TCS Daily

Harvard Via eBay

By James D. Miller - January 24, 2003 12:00 AM

Colleges should abolish legacy preferences and fill the saved slots with auction winners. Fairness dictates that prestigious schools admit those willing and able to pay the big bucks.

Defenders of college affirmative action programs inevitably point to the admission benefits given to the children of alumni. If it's unfair to give preferences to minorities, isn't it also unfair to give them to legacies? Colleges, however, defend legacy advantages, explaining that they stimulate alumni contributions. After all, would you still contribute to your alma mater after they rejected your daughter?

Like all charities, colleges run on money, so they shouldn't be condemned, per se, for trading slots for alumni contributions. Legacy preferences, however, discriminate in favor of old, and thus mostly white, money. If your grandparents were rich enough to send one of your parents to a top school you benefit, while if your parents made it big, but only after foregoing a prestigious college education, then you miss out on legacy preferences. If colleges want to sell places, they should do so openly and allow everyone to participate in the bidding.

By opening the bidding to all, colleges would increase the revenue they receive from selling spaces. Auctioning off legacy slots would be fairer to the rich non-legacies because they would now have a shot at "preferential" treatment. Auctions would even benefit the financially disadvantaged because it would give schools greater funds for financial aid.

Colleges are almost unique in not selling their services to all paying customers. Car dealers don't refuse to serve unskilled drivers. Toaster retailers rarely request their customers' SAT scores. Why do colleges care so much about their potential customers' abilities? It can't be because they strive for equality since the intellectually gifted are the most blessed in our society. If schools like Harvard really cared about equality they would exclusively admit the dimwitted.

Prestigious colleges care about student quality because there are positive spillover effects to being a smart student. Intelligent students help their classmates learn more, allow professors to teach classes at higher levels, and make for more profitable lifelong friends. Thus, while you probably don't care about the intelligence of the people buying your brand of toaster, you should desire to attend a college populated by smart students.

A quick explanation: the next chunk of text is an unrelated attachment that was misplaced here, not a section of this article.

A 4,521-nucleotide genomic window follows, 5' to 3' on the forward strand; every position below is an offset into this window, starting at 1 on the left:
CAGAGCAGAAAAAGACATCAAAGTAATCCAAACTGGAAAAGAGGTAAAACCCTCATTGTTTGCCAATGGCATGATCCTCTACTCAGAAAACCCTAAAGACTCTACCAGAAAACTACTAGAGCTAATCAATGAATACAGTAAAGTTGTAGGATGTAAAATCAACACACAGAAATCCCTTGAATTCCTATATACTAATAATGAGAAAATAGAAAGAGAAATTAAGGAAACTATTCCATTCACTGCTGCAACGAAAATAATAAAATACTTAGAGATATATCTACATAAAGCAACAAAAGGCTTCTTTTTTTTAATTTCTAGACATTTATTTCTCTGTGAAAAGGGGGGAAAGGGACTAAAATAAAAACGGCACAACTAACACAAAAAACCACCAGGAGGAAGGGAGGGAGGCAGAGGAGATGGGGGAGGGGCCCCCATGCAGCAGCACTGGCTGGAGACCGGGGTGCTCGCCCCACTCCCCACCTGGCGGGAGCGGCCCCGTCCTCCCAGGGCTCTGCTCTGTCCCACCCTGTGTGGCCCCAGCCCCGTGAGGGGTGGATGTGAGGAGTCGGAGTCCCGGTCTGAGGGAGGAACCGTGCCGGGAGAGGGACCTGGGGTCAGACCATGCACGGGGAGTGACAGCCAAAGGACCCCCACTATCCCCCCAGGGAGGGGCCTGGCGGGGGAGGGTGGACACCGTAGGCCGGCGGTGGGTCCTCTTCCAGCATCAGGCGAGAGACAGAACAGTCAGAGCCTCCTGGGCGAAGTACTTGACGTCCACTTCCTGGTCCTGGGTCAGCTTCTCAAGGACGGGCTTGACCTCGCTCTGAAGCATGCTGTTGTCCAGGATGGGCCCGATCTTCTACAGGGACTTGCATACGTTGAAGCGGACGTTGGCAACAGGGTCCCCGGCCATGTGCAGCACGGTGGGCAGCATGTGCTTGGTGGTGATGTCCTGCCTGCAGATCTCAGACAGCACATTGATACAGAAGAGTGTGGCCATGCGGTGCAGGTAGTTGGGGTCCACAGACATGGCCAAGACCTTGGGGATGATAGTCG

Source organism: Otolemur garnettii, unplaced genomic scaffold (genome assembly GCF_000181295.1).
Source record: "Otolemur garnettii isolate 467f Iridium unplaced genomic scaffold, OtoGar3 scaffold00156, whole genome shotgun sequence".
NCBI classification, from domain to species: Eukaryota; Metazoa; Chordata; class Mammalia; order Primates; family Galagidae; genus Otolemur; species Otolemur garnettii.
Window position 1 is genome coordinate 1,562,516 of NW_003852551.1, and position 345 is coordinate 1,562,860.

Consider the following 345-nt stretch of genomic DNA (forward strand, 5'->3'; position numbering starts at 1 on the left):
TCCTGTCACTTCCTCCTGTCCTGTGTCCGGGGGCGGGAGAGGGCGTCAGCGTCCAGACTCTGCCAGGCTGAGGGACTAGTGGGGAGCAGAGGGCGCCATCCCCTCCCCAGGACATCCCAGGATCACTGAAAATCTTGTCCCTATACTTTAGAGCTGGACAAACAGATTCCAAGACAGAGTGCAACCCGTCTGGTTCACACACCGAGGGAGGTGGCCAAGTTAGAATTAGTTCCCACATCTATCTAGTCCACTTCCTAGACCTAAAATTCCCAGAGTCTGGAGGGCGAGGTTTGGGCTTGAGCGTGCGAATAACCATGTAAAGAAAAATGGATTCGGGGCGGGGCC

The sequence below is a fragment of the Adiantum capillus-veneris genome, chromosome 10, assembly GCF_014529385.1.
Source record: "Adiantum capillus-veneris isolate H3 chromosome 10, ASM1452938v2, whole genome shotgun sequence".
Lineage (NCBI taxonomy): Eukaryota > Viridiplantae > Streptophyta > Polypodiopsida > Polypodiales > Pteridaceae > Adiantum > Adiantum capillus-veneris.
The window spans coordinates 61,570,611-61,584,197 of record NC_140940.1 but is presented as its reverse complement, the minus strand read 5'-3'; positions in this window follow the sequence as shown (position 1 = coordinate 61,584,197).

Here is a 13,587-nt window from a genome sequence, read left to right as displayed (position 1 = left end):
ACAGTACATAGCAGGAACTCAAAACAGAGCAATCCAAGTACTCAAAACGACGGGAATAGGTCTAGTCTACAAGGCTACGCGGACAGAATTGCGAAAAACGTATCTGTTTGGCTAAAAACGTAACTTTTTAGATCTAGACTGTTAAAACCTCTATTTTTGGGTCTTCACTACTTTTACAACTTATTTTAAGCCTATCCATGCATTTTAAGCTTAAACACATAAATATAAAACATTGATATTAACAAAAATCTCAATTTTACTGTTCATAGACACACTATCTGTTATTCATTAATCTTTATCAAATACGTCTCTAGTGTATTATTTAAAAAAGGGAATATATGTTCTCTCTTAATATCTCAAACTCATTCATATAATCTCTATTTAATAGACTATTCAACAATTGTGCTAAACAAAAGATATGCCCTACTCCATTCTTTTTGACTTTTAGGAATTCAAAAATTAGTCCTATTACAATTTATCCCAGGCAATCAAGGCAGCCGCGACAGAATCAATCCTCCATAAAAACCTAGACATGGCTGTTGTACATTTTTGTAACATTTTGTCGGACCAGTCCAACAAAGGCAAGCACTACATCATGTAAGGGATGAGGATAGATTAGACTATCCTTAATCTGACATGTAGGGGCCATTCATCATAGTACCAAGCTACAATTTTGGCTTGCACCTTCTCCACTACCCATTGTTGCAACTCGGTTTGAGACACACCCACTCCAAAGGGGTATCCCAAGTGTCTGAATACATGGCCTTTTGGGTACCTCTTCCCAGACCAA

Students can thus be seen as bringing two virtues to their college: money and talent. When colleges admit legacy preferences they sacrifice talent for money, but do so in an inefficient manner since they restrict the pool of students who can bid for slots.

Colleges could go beyond even auctioning off a few spaces and instead accept everyone willing to pay. Of course, because of intellectual spillover effects colleges should charge the smarter students less. The extremely bright could pay negative prices and get paid to attend while those with low test scores would have to pay a lot to make up for lowering their schools' average IQ. Colleges should consequently never reject anyone; rather, they should set tuition prices based upon ability. To some extent colleges already do this when they give merit-based financial aid.

Making tuition entirely dependent upon ability would greatly motivate high school students to study harder as higher test scores would translate into reduced student loans. Furthermore, the existence of student loans would allow even economically disadvantaged students to buy their way into a top school. Colleges should welcome poor students who buy their way in, for what better signal could you send to a college that you will be a devoted student than that you're willing to go into immense debt just to be admitted?

James D. Miller is an assistant professor of economics at Smith College.

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